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Reviews > Footwear > Boots > Teva Forge Pro Winter WP Boot > Owner Review by Kathleen Waters

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April 12, 2012



NAME: Kathleen Waters
AGE: 61
LOCATION: Canon City, Colorado, USA
HEIGHT: 5' 4" (1.60 m)
WEIGHT: 125 lb (56.70 kg)

Living in Colorado and being self-employed, I have ample opportunities to backpack. There are over 700,000 acres/280,000 hectares of public land bordering my 71-acre/29-hectare "backyard" in addition to all the other gorgeous locations which abound in Colorado. Over the past 15 years, my husband John and I have also had the good fortune to hike/snowshoe glaciers, rain forests, mountains and deserts in exotic locations, including New Zealand, Iceland, Costa Rica, Slovenia and Death Valley. My hiking style is comfortable, aiming for lightweight. I use a tent (rainfly if needed). Current pack averages 25 lb (11 kg) excluding food and water.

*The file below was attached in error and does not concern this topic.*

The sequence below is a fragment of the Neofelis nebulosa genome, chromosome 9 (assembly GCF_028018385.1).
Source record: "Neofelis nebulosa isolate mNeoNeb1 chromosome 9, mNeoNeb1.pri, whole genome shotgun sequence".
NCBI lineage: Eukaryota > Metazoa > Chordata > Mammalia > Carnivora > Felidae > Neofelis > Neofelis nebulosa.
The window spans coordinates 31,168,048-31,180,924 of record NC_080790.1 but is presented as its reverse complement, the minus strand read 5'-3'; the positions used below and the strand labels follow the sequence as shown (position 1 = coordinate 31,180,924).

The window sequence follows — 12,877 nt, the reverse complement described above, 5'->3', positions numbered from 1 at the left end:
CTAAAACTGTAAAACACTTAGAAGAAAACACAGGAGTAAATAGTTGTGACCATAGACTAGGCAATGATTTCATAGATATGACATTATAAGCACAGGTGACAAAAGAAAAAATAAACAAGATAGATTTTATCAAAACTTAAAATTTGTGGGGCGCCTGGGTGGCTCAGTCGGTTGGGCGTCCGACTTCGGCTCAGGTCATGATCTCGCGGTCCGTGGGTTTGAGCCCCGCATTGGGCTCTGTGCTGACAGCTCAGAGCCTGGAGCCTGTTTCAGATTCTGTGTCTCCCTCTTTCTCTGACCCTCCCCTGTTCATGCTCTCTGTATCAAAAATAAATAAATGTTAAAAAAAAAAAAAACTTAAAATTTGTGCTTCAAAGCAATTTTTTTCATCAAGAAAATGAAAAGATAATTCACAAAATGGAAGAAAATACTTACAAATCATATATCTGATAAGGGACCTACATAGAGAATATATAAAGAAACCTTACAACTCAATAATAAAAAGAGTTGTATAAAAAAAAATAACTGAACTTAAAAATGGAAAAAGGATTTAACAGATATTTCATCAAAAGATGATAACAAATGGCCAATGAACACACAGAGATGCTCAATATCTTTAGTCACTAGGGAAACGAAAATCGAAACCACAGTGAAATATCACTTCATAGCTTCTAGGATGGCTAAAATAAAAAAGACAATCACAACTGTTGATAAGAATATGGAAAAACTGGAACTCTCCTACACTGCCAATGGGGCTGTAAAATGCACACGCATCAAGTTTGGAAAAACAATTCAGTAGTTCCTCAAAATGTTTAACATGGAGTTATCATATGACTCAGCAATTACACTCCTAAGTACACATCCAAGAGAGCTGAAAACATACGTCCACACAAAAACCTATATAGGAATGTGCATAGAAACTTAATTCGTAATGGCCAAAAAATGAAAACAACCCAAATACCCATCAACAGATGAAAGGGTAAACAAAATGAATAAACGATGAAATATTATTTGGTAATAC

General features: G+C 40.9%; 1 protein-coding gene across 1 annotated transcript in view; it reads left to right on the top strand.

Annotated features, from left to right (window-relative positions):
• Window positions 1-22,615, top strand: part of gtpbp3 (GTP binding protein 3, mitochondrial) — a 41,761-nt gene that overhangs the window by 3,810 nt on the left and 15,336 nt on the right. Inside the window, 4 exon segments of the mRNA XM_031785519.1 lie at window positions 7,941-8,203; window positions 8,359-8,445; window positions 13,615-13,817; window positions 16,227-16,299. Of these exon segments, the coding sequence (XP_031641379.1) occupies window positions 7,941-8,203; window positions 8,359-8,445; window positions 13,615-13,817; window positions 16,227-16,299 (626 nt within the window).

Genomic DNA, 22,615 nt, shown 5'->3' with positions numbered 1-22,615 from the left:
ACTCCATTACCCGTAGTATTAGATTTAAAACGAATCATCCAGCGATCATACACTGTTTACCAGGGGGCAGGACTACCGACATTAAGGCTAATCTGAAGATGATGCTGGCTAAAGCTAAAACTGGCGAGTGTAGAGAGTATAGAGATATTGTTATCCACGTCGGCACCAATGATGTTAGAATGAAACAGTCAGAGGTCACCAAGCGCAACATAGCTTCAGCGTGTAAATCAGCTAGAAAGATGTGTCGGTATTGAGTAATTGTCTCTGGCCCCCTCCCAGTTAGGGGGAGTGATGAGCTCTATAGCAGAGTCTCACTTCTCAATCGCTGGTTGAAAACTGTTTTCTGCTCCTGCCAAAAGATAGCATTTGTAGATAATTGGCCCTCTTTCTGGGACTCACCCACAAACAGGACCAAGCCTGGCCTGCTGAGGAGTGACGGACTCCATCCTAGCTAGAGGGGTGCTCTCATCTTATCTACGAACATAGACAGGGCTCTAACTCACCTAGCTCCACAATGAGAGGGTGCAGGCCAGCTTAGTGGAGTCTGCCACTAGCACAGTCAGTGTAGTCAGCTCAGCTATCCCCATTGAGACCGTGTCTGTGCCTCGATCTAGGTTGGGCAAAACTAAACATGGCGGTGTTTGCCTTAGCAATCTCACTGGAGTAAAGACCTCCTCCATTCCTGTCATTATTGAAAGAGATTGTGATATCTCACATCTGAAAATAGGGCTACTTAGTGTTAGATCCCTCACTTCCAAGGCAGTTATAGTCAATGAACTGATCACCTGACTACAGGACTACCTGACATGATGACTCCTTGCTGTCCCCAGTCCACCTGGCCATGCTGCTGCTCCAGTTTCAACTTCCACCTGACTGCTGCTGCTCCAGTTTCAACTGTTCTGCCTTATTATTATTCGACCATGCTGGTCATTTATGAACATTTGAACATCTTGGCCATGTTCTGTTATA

Manufacturer: Decker Outdoors Corporation
Year of Manufacture: 2011
Manufacturer's Website:
MSRP: US $160.00
Listed Weight: N/A
Measured Weight: 26 oz (737 g) - pair
Sizes Available: 5 - 11 Women's
Size Reviewed: 8 Women's
Colors Available: Drizzle (grey)
Color Reviews: Drizzle
Forge Pro Boots
Picture Courtesy of Teva

Warranty: The Teva warranty applies to defects in materials and/or workmanship for footwear less than one year old from date of purchase. All items past one year old from date of purchase will be evaluated on a case by case basis.


Normally when I think of "drizzle" I think of depressing, damp, dreary, weather. For a backpacker that is not a pleasant thought at all, at least not until I got my Teva Forge Pro Winter Mid WP boots and found that "drizzle" is the name Teva gave these snazzy gray boots. "Drizzle" isn't drab anymore!